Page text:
The New 42nd Street, a nonprofit group, received control of seven of the eight historic theaters in Times Square in 1990, including possession of 99-year master leases.
The New 42nd Street’s board gave Mr. Mendelson, then a broker for the Edward S. Gordon Company’s Retail Group, the assignment of leasing out the Times Square Theater. But the building, which had been vacant for a decade, had fallen into disrepair. It had been stripped of its HVAC, electrical wiring and plumbing, and the stage and proscenium setting made it a tricky space to convert into a nontheatrical use.
There were other challenges as well.
The New 42nd Street did not have the requisite funds to offer cash to sweeten the deal. The space itself, meanwhile, had received a “Historic Preservation Guideline Summary,” requiring that certain aspects of the theater—such as the parapet urns and ornate box seats—be restored.
“As a nonprofit organization, The New 42nd Street was not in a position to provide a tenant improvement allowance, which for a building in this condition, it wouldn’t have been unusual for a landlord to do that,” said Mr. Schmerzler. “The theater is a shell.”
Then there were the limitations set forth by the space’s master lease regarding the marketing of the space: it had to be a performance space. Permitted secondary uses included restaurant or retail.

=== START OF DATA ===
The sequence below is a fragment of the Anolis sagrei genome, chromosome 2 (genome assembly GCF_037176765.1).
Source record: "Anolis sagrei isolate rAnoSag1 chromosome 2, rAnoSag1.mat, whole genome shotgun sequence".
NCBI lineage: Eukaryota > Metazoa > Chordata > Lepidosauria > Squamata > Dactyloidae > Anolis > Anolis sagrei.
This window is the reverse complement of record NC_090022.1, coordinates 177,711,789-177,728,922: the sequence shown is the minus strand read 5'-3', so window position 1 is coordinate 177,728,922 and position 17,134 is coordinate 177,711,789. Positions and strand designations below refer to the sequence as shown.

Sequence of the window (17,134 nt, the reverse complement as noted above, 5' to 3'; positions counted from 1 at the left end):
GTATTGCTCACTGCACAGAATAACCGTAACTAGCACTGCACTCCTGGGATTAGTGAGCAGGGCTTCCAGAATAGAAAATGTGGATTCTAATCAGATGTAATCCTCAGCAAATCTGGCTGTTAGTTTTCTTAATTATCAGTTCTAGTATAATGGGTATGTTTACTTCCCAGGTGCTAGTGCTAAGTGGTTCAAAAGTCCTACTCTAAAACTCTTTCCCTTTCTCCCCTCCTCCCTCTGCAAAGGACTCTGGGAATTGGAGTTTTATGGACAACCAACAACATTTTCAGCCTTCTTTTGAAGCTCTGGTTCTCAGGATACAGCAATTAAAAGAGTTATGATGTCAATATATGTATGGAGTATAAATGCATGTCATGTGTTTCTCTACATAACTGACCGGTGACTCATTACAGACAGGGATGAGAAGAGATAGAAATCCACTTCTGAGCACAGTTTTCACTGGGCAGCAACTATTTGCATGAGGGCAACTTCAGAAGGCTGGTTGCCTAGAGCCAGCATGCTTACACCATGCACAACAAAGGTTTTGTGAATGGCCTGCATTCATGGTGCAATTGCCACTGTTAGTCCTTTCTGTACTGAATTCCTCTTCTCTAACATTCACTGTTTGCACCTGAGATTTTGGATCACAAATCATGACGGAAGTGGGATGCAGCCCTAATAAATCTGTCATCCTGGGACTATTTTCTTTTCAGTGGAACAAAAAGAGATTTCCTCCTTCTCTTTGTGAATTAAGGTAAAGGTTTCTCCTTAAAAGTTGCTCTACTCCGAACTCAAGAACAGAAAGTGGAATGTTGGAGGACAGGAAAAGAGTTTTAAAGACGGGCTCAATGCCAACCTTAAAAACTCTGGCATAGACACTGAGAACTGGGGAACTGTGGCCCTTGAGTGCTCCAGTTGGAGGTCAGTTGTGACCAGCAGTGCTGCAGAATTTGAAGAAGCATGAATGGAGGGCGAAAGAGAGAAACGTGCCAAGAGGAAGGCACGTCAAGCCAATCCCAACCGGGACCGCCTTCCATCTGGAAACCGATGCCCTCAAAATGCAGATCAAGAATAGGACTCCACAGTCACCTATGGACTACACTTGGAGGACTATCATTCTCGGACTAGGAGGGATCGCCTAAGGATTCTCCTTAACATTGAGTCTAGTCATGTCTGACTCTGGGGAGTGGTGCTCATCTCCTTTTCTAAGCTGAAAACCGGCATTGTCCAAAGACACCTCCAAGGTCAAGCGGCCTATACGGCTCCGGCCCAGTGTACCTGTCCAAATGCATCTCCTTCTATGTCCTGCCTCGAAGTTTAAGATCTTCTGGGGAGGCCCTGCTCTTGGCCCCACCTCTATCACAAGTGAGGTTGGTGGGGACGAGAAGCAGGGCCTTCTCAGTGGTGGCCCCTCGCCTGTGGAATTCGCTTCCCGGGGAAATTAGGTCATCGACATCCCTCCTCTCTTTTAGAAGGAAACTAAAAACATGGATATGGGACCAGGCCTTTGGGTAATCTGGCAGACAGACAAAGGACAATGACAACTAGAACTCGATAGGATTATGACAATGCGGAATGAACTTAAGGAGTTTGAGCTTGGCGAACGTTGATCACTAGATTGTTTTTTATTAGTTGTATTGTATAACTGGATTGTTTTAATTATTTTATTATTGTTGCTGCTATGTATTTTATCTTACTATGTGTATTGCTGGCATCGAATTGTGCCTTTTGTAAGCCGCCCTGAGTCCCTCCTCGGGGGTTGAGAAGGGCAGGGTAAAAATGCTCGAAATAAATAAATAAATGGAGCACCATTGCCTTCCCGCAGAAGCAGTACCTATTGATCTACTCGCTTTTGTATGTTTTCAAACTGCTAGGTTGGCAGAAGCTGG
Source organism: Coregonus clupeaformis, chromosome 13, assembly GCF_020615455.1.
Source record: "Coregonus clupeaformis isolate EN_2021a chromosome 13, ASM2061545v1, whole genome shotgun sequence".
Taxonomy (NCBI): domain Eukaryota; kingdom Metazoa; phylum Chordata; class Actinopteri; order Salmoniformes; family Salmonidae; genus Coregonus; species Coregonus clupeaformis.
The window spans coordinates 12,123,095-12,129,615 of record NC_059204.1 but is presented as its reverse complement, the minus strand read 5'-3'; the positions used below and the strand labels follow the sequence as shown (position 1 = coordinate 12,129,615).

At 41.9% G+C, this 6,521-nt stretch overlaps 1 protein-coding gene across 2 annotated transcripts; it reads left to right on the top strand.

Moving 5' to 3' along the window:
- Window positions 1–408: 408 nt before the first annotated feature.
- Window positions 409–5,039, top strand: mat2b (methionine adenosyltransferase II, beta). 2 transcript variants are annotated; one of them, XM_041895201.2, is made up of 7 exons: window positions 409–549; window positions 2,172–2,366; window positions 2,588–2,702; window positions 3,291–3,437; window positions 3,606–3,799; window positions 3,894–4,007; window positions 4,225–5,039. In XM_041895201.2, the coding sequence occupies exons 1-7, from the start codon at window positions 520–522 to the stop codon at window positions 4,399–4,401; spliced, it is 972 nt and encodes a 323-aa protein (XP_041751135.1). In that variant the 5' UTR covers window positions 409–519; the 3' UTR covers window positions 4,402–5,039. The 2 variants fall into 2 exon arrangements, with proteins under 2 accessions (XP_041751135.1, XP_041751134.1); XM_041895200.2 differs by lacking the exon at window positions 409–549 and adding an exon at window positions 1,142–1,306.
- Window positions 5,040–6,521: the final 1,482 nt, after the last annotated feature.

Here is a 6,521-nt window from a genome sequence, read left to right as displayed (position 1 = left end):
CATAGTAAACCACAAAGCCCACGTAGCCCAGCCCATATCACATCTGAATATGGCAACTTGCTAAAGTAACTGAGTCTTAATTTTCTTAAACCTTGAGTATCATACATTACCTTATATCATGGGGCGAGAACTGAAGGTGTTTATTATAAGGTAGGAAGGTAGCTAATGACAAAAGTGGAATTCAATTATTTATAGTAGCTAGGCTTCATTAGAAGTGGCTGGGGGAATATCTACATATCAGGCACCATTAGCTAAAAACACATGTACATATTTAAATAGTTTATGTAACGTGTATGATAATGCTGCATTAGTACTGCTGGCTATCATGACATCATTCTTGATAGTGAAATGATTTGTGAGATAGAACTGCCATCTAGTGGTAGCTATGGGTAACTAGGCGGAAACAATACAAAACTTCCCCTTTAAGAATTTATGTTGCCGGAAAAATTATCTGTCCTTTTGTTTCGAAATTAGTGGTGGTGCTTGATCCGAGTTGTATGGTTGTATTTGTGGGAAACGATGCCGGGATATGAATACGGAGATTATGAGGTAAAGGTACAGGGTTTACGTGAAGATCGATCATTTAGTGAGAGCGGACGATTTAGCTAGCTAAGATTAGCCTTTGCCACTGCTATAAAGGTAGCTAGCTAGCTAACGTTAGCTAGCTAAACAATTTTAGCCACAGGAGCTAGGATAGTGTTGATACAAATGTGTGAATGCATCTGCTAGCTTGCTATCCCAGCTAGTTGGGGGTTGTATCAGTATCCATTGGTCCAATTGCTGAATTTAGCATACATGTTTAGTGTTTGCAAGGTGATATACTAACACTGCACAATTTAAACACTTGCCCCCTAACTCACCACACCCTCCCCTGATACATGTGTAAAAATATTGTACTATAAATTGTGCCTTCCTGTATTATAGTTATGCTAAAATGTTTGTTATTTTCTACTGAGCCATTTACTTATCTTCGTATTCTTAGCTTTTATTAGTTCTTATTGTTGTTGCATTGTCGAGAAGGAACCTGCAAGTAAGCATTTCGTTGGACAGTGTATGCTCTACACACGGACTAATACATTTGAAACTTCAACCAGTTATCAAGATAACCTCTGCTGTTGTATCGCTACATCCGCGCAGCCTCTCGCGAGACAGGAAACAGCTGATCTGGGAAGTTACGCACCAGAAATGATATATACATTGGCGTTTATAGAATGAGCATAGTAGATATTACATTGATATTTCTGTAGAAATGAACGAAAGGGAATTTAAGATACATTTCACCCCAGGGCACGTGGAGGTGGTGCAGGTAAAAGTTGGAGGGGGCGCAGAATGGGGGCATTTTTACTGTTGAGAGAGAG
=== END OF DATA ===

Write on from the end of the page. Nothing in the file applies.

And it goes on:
Marvel Comics, the publisher who brought Spiderman and Hulk to life, considered the space, but an ill-timed bankruptcy in 1997 halted those plans. Burger King also looked, but was scared away by the theater’s rent requirements. And the WWF considered bringing Stone Cold Steve Austin and the Undertaker to what would have been something akin to dinner theater on steroids.
Alas, not even Hulk Hogan or his fellow WWF brawlers could pin down the deal.
By then, nine years had passed, and hope was beginning to fade. Enter Mark Ecko, the man behind a wildly popular line of edgy street wear that bears his last (and legally changed) name. In the summer of 2004, the retailer inked a lease, paid rent and embarked upon an ambitious renovation project that would transform the space into a flagship store with a “performance venue vibe.”
“Unfortunately, the changing winds of fashion, a change in Ecko’s financial position and a projected renovation cost of over $35 million all combined to result in Ecko defaulting on its lease,” Messrs. Schmerzler and Mendelson recount in their written submission to REBNY.